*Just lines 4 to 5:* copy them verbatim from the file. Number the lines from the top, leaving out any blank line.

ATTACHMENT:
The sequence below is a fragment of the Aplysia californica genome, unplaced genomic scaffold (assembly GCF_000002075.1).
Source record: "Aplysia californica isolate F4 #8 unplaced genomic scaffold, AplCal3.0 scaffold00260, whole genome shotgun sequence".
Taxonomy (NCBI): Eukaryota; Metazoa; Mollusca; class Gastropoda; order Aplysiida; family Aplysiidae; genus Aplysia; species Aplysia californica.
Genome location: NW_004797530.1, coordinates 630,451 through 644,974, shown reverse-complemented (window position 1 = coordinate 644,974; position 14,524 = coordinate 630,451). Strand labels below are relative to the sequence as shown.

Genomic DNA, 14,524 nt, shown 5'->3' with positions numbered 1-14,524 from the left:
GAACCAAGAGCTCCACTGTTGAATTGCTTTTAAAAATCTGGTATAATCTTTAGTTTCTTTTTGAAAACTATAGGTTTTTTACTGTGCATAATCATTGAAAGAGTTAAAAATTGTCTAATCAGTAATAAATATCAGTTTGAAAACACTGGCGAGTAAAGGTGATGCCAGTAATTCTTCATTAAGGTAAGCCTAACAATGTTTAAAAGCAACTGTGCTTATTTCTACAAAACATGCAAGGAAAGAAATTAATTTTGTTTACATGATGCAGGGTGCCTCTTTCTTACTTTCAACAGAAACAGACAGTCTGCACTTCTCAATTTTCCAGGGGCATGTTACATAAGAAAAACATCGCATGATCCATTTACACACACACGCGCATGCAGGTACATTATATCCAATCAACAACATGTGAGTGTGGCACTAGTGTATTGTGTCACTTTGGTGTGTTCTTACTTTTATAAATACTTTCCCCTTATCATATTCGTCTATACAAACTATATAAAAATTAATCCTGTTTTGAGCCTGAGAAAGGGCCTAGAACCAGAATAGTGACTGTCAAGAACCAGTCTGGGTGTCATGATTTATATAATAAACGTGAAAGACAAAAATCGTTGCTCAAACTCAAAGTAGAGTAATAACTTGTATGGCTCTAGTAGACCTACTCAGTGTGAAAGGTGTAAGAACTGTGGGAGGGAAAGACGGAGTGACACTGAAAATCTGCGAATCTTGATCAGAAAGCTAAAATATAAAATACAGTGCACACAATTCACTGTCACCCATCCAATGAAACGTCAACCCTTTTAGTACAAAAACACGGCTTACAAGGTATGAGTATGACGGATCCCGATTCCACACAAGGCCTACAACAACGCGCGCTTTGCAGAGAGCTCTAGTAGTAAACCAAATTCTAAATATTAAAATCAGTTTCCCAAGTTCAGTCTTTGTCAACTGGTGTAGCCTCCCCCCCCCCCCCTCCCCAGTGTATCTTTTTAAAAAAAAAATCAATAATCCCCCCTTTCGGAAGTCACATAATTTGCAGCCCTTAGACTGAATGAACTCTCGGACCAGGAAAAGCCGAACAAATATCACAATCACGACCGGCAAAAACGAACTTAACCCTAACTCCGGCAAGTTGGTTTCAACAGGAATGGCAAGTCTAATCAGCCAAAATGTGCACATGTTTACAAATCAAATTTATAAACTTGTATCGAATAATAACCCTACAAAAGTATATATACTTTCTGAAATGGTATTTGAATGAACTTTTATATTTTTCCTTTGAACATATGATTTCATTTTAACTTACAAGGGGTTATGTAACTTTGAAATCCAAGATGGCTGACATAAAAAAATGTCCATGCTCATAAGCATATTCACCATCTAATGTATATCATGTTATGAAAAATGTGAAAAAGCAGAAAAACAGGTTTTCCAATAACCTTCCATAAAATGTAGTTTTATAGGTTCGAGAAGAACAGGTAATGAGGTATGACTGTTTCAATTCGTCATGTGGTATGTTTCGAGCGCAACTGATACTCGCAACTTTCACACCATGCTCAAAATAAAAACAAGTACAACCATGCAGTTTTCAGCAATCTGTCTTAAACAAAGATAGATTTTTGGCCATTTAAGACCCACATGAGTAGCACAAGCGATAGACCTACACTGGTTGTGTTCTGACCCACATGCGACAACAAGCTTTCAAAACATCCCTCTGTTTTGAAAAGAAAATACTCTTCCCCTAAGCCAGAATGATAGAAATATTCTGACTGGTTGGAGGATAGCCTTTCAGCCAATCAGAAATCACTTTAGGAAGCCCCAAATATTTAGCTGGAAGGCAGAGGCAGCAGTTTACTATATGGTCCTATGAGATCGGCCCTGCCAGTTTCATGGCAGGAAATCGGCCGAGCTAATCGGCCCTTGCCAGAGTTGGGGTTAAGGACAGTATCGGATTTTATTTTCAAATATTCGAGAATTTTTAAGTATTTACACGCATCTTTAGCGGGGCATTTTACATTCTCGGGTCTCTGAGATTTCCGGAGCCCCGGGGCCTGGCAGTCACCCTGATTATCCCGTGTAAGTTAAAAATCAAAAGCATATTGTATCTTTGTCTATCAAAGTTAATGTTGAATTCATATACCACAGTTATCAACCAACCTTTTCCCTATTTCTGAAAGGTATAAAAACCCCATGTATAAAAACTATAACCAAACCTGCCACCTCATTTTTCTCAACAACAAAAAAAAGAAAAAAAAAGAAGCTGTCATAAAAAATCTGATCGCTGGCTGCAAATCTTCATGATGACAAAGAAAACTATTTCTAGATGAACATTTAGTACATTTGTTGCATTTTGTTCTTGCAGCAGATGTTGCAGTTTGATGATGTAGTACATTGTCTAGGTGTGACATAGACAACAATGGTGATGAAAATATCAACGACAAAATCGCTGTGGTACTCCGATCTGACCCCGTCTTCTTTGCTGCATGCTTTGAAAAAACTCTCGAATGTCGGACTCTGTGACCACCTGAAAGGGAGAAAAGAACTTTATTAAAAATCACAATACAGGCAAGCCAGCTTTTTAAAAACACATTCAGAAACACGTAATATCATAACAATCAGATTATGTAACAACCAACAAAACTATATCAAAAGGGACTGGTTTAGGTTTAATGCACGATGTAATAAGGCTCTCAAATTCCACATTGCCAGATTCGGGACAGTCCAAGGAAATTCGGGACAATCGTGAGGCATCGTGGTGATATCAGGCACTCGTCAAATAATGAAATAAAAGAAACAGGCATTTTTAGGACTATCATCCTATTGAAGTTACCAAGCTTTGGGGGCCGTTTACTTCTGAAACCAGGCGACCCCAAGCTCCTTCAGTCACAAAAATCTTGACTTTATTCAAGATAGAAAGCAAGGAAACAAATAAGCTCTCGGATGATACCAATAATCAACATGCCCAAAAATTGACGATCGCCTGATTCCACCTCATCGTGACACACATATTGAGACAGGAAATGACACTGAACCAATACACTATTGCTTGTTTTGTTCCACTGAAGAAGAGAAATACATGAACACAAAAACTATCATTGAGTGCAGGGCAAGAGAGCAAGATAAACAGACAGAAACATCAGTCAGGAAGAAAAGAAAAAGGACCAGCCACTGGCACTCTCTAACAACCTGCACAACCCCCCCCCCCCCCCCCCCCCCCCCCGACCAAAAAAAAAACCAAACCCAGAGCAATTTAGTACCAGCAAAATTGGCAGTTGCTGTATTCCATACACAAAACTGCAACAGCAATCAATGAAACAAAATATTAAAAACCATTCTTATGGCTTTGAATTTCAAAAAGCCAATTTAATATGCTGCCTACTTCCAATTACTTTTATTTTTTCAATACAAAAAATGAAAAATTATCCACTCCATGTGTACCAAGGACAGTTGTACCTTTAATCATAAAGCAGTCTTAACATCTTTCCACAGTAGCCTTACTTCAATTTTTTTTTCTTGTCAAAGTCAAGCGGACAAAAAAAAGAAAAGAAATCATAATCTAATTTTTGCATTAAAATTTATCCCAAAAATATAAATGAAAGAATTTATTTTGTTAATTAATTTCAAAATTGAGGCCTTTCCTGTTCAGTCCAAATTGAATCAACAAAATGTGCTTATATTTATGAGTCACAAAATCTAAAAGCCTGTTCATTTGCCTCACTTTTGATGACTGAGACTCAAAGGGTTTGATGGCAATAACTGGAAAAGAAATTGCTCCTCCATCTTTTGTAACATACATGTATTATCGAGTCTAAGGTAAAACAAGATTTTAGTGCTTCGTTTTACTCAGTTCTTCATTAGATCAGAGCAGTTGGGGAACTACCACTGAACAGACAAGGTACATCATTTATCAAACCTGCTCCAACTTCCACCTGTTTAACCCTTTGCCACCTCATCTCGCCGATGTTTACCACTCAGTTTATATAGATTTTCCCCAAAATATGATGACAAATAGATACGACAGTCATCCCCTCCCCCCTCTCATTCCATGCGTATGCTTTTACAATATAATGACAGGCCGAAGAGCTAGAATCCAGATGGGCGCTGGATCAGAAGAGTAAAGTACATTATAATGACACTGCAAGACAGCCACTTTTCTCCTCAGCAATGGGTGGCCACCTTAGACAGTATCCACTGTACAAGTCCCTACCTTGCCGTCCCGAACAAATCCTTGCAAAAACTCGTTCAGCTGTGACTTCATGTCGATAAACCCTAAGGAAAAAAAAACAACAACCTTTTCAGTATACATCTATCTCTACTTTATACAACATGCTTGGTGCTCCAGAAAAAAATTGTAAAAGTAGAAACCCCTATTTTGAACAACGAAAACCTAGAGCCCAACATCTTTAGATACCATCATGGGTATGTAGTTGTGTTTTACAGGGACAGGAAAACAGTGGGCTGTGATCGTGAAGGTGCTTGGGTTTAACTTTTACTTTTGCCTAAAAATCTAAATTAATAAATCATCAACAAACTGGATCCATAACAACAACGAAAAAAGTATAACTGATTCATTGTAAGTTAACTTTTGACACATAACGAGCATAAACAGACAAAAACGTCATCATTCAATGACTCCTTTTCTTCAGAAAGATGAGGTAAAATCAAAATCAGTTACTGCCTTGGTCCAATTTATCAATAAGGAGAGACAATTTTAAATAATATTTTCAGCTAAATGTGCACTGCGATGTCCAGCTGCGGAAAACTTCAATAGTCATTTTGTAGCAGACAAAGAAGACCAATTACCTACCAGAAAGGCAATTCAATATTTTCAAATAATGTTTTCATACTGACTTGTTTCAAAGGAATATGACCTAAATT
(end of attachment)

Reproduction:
Genome location: NW_004797530.1, coordinates 630,451 through 644,974, shown reverse-complemented (window position 1 = coordinate 644,974; position 14,524 = coordinate 630,451). Strand labels below are relative to the sequence as shown.

Genomic DNA, 14,524 nt, shown 5'->3' with positions numbered 1-14,524 from the left: